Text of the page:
Four short links: 3 December 2009
History Lesson, Historic Science, Hospital IT, and Predicted Consumption
- How Robber Barons Hijacked the Victorian Internet (ArsTechnica) — cautionary tale of the exploitation of a monopoly. Once installed as the dominant proprietor of the nation’s telegraph system, public trust in the confidentiality of Western Union transmissions evaporated. Gould “scanned the telegraph, or manipulated it, as an open book to the secrets of all the marts,” Josephson wrote.
- 350 Years of Royal Society Correspondence Online — the concept is great, the content is great, the interface lacking. (via auchmill on Twitter)
- Harvard Study: Computers Don’t Save Hospitals Money — The recently released study evaluated data on 4,000 hospitals in the U.S over a four-year period and found that the immense cost of installing and running hospital IT systems is greater than any expected cost savings. And much of the software being written for use in clinics is aimed at administrators, not doctors, nurses and lab workers. [...] He pointed to Brigham and Women’s Hospital in Boston, Latter Day Saints Hospital in Salt Lake City and Regenstrief Institute in Indianapolis as facilities with some success in deploying efficient e-health systems. That’s because they were intuitive and aimed at clinicians, not administrators. I’m not sure anyone, not even the study’s author, knows what success looks like. Lower costs, yes. Data to improve quality of care, yes. Data to contribute to population statistics, yes. Greater throughput, yes. Fewer lost patients, yes.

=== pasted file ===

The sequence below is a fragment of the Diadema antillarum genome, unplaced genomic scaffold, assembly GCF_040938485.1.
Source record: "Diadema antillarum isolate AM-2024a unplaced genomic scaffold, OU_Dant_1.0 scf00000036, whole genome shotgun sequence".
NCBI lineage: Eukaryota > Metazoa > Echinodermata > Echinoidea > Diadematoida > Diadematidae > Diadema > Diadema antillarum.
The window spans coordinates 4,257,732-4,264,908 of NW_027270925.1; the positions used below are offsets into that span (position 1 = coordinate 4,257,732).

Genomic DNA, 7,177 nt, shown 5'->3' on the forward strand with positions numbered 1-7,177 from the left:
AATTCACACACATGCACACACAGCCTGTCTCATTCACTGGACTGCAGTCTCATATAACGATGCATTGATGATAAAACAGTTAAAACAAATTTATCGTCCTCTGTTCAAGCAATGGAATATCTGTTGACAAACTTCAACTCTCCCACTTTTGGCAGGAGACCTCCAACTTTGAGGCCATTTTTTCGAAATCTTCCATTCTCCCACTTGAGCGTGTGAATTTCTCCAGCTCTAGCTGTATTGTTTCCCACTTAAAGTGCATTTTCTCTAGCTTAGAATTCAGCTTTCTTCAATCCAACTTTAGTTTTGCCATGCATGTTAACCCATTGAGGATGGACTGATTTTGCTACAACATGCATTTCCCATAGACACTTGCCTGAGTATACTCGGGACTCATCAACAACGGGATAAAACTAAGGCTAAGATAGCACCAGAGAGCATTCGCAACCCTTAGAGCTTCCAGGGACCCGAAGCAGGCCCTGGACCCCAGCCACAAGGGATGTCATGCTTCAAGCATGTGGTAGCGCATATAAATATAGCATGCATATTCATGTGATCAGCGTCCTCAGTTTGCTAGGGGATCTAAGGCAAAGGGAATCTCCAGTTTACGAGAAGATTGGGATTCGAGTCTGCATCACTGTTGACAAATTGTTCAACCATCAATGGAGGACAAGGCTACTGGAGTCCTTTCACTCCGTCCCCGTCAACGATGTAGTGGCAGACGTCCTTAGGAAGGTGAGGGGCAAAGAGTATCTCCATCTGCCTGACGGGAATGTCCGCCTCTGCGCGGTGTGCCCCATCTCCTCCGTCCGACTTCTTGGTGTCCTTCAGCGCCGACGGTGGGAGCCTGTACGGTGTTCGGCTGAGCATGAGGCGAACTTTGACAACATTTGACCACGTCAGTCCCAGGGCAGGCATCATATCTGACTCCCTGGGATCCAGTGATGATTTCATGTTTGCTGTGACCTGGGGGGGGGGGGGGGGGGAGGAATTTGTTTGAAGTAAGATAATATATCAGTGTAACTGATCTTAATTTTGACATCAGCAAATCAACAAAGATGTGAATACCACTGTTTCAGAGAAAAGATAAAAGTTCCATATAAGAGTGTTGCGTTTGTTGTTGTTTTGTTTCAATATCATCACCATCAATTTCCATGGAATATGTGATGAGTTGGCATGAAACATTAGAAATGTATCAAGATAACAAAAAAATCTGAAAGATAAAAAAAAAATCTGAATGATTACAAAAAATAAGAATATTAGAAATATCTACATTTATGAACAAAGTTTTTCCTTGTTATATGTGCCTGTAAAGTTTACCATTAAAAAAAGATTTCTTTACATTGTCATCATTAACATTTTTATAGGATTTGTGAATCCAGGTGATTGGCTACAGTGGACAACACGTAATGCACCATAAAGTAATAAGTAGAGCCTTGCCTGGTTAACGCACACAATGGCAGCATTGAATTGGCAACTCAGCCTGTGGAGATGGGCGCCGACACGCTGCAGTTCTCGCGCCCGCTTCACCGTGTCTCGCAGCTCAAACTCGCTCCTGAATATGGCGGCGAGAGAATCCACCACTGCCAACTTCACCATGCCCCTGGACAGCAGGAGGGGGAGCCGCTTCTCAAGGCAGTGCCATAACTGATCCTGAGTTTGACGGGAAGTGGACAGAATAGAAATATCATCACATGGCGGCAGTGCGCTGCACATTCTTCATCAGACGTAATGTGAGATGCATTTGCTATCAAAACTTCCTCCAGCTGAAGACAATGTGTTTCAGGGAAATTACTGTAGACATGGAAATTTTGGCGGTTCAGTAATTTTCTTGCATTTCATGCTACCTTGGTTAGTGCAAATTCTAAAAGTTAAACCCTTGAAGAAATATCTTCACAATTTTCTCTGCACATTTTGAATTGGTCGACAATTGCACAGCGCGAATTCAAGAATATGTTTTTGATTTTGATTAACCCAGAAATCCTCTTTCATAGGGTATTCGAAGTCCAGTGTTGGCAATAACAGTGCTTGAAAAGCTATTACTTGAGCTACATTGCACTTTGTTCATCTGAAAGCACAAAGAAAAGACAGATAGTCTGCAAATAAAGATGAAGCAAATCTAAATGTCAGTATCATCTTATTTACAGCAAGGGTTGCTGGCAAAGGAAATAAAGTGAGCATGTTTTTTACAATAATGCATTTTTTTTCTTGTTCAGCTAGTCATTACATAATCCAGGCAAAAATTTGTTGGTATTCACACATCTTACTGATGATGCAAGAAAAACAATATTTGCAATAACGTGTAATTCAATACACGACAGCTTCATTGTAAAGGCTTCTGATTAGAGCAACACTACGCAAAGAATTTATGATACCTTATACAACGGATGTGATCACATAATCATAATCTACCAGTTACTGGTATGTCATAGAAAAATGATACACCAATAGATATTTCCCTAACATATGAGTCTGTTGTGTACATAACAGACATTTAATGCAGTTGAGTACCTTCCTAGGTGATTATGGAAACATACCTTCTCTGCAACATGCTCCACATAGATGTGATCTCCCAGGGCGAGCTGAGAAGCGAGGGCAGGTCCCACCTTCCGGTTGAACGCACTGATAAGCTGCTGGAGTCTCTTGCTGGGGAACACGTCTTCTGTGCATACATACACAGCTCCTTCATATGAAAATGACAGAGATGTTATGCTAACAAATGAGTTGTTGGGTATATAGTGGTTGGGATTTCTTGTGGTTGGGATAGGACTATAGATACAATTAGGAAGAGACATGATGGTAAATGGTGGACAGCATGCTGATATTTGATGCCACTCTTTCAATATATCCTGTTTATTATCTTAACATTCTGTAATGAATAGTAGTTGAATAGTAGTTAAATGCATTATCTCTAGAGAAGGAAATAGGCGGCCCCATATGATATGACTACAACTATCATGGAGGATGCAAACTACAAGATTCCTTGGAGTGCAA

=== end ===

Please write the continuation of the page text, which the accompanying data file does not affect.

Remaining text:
- Forecasting Private Consumption: Survey-based Indicators vs. Google Trends — turns out that Google search terms over time beat some of the traditional consumer sentiment indicators. (via 130)